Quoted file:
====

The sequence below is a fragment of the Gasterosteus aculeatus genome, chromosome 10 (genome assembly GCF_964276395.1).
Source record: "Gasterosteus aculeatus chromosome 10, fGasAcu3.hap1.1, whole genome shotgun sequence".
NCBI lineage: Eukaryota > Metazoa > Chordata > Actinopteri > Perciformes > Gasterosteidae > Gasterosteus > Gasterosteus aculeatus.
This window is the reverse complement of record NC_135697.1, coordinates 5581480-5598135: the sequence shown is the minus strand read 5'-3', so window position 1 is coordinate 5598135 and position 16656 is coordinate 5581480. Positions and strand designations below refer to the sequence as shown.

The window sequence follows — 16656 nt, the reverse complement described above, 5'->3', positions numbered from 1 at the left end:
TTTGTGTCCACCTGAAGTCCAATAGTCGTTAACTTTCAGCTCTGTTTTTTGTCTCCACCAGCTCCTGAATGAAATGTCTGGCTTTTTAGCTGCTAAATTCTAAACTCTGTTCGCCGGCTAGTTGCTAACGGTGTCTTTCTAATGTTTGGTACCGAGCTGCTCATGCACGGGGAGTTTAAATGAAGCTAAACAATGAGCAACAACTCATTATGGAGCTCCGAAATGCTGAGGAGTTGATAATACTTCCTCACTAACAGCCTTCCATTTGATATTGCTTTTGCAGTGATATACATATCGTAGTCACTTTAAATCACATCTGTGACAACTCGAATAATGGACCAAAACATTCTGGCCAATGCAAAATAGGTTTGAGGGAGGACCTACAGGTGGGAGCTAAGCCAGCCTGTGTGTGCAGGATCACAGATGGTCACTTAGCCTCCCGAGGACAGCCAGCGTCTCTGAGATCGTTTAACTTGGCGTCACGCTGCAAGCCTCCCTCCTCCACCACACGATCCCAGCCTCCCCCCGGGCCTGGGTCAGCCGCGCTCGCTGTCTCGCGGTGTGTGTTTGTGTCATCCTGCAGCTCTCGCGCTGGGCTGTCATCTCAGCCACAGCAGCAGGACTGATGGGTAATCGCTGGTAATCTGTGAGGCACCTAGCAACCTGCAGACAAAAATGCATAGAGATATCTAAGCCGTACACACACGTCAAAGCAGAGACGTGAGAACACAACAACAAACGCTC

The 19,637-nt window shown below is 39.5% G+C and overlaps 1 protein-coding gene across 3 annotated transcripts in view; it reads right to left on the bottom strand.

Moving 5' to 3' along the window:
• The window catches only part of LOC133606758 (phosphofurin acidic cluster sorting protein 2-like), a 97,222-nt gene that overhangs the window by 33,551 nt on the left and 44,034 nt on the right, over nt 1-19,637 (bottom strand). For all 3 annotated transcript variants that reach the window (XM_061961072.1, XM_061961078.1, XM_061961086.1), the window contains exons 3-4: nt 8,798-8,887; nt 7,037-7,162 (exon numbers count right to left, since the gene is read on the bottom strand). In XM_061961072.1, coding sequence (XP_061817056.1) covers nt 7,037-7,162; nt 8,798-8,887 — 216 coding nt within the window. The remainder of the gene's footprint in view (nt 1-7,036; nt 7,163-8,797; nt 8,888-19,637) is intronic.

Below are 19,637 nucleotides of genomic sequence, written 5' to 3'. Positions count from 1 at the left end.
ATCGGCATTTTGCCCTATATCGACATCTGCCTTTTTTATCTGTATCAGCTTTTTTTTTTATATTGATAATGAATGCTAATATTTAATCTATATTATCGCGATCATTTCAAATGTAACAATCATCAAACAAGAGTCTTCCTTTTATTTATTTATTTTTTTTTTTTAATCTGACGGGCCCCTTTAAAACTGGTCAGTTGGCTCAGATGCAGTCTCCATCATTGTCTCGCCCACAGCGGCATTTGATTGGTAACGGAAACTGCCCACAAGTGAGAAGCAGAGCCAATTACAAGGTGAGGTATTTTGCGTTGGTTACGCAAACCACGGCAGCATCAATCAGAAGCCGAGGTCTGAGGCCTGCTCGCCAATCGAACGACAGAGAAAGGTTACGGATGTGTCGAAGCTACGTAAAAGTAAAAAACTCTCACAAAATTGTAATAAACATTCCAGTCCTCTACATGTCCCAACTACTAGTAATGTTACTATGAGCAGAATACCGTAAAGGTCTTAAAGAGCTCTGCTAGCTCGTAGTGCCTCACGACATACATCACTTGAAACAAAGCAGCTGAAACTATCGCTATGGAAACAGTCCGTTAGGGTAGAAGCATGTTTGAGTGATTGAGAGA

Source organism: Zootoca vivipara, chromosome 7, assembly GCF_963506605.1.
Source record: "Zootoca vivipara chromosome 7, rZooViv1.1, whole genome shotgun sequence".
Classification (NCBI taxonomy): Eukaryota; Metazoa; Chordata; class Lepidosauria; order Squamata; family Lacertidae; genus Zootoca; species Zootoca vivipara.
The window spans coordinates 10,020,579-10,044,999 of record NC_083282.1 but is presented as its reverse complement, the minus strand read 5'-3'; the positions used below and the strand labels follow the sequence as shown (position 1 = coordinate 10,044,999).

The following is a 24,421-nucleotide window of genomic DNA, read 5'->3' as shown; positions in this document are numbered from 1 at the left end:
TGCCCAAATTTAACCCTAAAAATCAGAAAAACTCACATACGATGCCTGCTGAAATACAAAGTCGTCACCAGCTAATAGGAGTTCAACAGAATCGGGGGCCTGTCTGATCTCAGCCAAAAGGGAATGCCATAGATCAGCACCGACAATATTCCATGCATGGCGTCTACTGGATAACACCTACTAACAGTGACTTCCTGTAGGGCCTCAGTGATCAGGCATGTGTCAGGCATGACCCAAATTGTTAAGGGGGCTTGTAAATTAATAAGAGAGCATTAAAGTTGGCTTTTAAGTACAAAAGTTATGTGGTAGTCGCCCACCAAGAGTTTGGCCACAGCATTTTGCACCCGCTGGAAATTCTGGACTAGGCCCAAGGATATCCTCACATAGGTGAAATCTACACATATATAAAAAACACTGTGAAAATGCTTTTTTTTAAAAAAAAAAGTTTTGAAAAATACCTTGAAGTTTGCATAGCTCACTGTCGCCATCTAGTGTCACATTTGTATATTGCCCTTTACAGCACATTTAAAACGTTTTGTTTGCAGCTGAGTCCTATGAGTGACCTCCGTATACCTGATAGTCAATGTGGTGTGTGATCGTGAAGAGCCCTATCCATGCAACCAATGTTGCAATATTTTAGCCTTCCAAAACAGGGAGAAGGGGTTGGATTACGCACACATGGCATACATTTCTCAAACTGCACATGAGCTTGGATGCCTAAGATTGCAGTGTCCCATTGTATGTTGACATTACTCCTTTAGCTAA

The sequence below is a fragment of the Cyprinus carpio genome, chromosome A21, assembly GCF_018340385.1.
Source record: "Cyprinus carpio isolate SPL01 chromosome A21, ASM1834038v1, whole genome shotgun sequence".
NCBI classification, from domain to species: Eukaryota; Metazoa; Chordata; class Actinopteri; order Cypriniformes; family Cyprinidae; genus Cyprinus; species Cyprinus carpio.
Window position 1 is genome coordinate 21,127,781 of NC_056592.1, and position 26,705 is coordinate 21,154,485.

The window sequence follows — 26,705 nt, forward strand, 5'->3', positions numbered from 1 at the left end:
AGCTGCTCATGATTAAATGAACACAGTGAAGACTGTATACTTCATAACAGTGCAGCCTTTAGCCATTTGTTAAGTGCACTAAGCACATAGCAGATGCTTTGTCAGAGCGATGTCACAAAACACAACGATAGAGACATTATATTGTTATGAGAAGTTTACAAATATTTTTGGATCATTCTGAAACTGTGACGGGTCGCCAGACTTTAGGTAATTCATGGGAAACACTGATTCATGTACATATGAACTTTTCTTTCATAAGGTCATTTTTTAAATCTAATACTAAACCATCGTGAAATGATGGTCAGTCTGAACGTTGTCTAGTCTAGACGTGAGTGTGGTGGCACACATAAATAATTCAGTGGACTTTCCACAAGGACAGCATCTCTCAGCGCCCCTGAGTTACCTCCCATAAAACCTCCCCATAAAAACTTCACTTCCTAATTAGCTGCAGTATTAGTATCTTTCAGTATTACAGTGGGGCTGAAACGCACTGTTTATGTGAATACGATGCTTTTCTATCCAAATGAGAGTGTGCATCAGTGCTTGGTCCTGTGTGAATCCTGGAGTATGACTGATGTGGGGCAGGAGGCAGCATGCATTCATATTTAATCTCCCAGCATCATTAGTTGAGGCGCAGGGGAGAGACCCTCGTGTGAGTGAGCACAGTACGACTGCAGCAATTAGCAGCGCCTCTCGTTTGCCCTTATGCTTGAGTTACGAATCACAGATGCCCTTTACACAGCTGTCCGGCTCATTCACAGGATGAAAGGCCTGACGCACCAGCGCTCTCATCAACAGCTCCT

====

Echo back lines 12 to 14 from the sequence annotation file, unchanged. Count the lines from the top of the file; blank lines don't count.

Source organism: Zootoca vivipara, chromosome 7, assembly GCF_963506605.1.
Source record: "Zootoca vivipara chromosome 7, rZooViv1.1, whole genome shotgun sequence".
Classification (NCBI taxonomy): Eukaryota; Metazoa; Chordata; class Lepidosauria; order Squamata; family Lacertidae; genus Zootoca; species Zootoca vivipara.